Employees can technically lose their jobs for all kinds of reasons, but employers are prohibited from terminating their workers due to a few specific motivations. For example, it is illegal for companies to intentionally retaliate against a worker for making use of their legal rights.
Companies should not punish workers by terminating them, demoting them or otherwise imposing workplace penalties for protected activities. Workers facing retaliation often feel blindsided when they lose their jobs or learn about other workplace consequences. The timing of certain employment decisions can often strongly influence whether the situation seems to involve retaliation or not.
Employers can’t punish workers for using their rights
Federal and state employee protections not only create rules against harassment and discrimination but also hold employers accountable to some degree. The rules against retaliation make it possible for workers to recoup lost wages and opportunities that they would have enjoyed if they hadn’t faced mistreatment by their employer.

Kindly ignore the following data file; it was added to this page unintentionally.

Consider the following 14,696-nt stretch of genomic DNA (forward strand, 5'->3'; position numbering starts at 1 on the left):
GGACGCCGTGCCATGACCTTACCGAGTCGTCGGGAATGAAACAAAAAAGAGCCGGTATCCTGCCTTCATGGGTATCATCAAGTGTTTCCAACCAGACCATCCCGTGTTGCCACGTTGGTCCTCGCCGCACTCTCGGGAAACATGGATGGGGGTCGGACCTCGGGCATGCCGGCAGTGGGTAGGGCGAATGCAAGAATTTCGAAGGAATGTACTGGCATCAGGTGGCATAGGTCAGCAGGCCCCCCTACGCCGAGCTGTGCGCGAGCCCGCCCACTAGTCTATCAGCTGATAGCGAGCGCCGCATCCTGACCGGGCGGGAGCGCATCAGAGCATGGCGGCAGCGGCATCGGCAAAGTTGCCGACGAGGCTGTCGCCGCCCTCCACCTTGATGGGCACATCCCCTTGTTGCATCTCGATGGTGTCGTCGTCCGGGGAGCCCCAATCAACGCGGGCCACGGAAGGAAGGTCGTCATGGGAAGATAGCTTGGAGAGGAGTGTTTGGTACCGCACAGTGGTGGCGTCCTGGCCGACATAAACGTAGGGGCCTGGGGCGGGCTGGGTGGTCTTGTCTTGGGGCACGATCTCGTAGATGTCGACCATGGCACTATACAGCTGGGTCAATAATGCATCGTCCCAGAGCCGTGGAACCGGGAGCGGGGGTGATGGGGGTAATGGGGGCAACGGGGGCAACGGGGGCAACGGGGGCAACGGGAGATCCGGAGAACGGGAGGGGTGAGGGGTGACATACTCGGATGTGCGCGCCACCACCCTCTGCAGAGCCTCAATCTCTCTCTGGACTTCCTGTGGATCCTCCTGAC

No one should have to choose between unionizing with their co-workers, pursuing workers’ compensation or taking a legally-protected leave of absence and losing their jobs. Employees should not have to accept wage law violations or workplace harassment just to keep their jobs or secure a promotion.
When a company takes punitive actions against a worker shortly after they speak up about a matter or in the months after they assert their rights, the timing of those actions could help someone convince the courts that the company violated their rights by retaliating against them. The more personal records someone keeps about their protected activities, the easier it may be to prove the connection between their choices and the company’s actions. Proving that punitive actions followed someone’s protected workplace activity can be a good starting point for those hoping to fight back against retaliation from an employer.